Friday, August 2, 2013

The win-win negotiation

The win-win negotiation is killing your business.  The ultimate goal of a successful negotiation is one where both sides end up getting what they need and want, but that's how a negotiation ends, not how it starts.

So much has been said and published about negotiating for a win-win outcome over the years that it has affected the way many people start a negotiation.  It has resulted in a desire to start with a position that you think the other side will like.  You have already made [mental] concessions in hopes the negotiation will be smooth and easy.

Unfortunately it doesn't work this way.  It all too often results in a lopsided or lose-lose agreement.  

It's no surprise that this same mentality of, "we can both win!" has spilled over into marketing.  Most websites and marketing efforts aim to please.  On the surface, even conversion rate optimization is all about reducing the friction of a sale.

Winning is what propels us to do better and supplies us with the appropriate resources.  If you truly want to win, you need to shake things up and push back.  It is a little counter intuitive, but the harder you push at the negotiating table, the better the deal will be for both sides.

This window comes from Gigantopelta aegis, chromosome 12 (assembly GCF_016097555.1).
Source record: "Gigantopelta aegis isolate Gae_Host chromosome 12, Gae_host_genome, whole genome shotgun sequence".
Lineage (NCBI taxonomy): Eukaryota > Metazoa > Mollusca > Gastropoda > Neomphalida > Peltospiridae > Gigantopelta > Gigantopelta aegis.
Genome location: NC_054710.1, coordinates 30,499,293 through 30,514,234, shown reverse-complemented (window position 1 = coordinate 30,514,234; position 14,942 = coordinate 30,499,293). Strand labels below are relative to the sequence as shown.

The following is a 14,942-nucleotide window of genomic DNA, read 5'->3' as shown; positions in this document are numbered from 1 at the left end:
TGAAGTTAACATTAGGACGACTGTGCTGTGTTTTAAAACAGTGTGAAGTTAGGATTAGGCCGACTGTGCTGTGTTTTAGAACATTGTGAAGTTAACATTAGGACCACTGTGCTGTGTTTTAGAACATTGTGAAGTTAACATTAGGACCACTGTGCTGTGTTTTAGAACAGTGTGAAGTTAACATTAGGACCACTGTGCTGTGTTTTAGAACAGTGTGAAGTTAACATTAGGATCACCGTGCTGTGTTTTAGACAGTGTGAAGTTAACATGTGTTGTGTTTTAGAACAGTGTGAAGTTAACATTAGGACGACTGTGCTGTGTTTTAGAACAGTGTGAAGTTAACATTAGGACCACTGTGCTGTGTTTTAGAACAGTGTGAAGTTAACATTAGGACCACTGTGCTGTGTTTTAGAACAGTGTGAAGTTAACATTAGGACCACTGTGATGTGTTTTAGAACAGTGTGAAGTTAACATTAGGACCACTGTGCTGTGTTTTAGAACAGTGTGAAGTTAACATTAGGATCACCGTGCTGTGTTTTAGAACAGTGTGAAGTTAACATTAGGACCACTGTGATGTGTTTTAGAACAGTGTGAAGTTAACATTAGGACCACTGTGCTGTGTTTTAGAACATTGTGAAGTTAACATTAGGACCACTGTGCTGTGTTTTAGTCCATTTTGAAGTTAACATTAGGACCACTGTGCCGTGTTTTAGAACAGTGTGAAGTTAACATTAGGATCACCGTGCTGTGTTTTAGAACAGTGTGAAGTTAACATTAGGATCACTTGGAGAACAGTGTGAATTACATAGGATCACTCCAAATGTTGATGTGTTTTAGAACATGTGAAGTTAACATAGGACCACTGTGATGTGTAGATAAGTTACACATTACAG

Your website needs to push back on your visitors as well.  There is a psychological phenomenon where the harder you work for something, the more you like and appreciate it.  

A successful conversion optimization project will increase friction at the beginning of the sales cycle and decrease friction at the end, during the purchasing process.  Just like in a negotiation, this creates a positive friction at the beginning to make sure both sides are getting what the want.  In conversion terms, this increases the quality of your conversions.  

Once both sides are happy with the deal, you don't want to get bogged down in paper work.  For conversion optimization, this means reducing the friction to buy, which results in more sales.

Your website is having a conversation with your visitors.  Your visitors are looking for something and your website is trying to convince them to choose you.  You may not be aware, but this is a negotiation. 

Is your website losing the negotiation?